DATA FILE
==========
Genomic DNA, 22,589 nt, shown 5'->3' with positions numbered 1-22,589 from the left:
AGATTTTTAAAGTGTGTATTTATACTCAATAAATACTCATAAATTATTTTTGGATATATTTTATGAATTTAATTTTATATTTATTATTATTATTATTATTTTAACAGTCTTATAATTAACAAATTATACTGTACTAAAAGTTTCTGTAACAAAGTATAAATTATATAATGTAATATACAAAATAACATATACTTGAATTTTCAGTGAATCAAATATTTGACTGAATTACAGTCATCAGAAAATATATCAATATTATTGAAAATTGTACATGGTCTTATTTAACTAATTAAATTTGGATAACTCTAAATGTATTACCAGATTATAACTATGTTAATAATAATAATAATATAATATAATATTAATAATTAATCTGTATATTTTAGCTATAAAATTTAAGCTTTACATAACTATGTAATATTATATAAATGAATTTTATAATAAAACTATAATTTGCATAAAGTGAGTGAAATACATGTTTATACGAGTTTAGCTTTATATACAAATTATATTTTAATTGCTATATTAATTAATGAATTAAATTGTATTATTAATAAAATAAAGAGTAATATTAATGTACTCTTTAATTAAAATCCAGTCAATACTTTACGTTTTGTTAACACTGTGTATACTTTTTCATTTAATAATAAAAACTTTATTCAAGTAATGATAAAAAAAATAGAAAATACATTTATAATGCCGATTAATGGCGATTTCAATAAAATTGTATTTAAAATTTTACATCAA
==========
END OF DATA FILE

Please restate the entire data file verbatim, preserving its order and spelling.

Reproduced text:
Genomic DNA, 22,589 nt, shown 5'->3' with positions numbered 1-22,589 from the left:
AGATTTTTAAAGTGTGTATTTATACTCAATAAATACTCATAAATTATTTTTGGATATATTTTATGAATTTAATTTTATATTTATTATTATTATTATTATTTTAACAGTCTTATAATTAACAAATTATACTGTACTAAAAGTTTCTGTAACAAAGTATAAATTATATAATGTAATATACAAAATAACATATACTTGAATTTTCAGTGAATCAAATATTTGACTGAATTACAGTCATCAGAAAATATATCAATATTATTGAAAATTGTACATGGTCTTATTTAACTAATTAAATTTGGATAACTCTAAATGTATTACCAGATTATAACTATGTTAATAATAATAATAATATAATATAATATTAATAATTAATCTGTATATTTTAGCTATAAAATTTAAGCTTTACATAACTATGTAATATTATATAAATGAATTTTATAATAAAACTATAATTTGCATAAAGTGAGTGAAATACATGTTTATACGAGTTTAGCTTTATATACAAATTATATTTTAATTGCTATATTAATTAATGAATTAAATTGTATTATTAATAAAATAAAGAGTAATATTAATGTACTCTTTAATTAAAATCCAGTCAATACTTTACGTTTTGTTAACACTGTGTATACTTTTTCATTTAATAATAAAAACTTTATTCAAGTAATGATAAAAAAAATAGAAAATACATTTATAATGCCGATTAATGGCGATTTCAATAAAATTGTATTTAAAATTTTACATCAA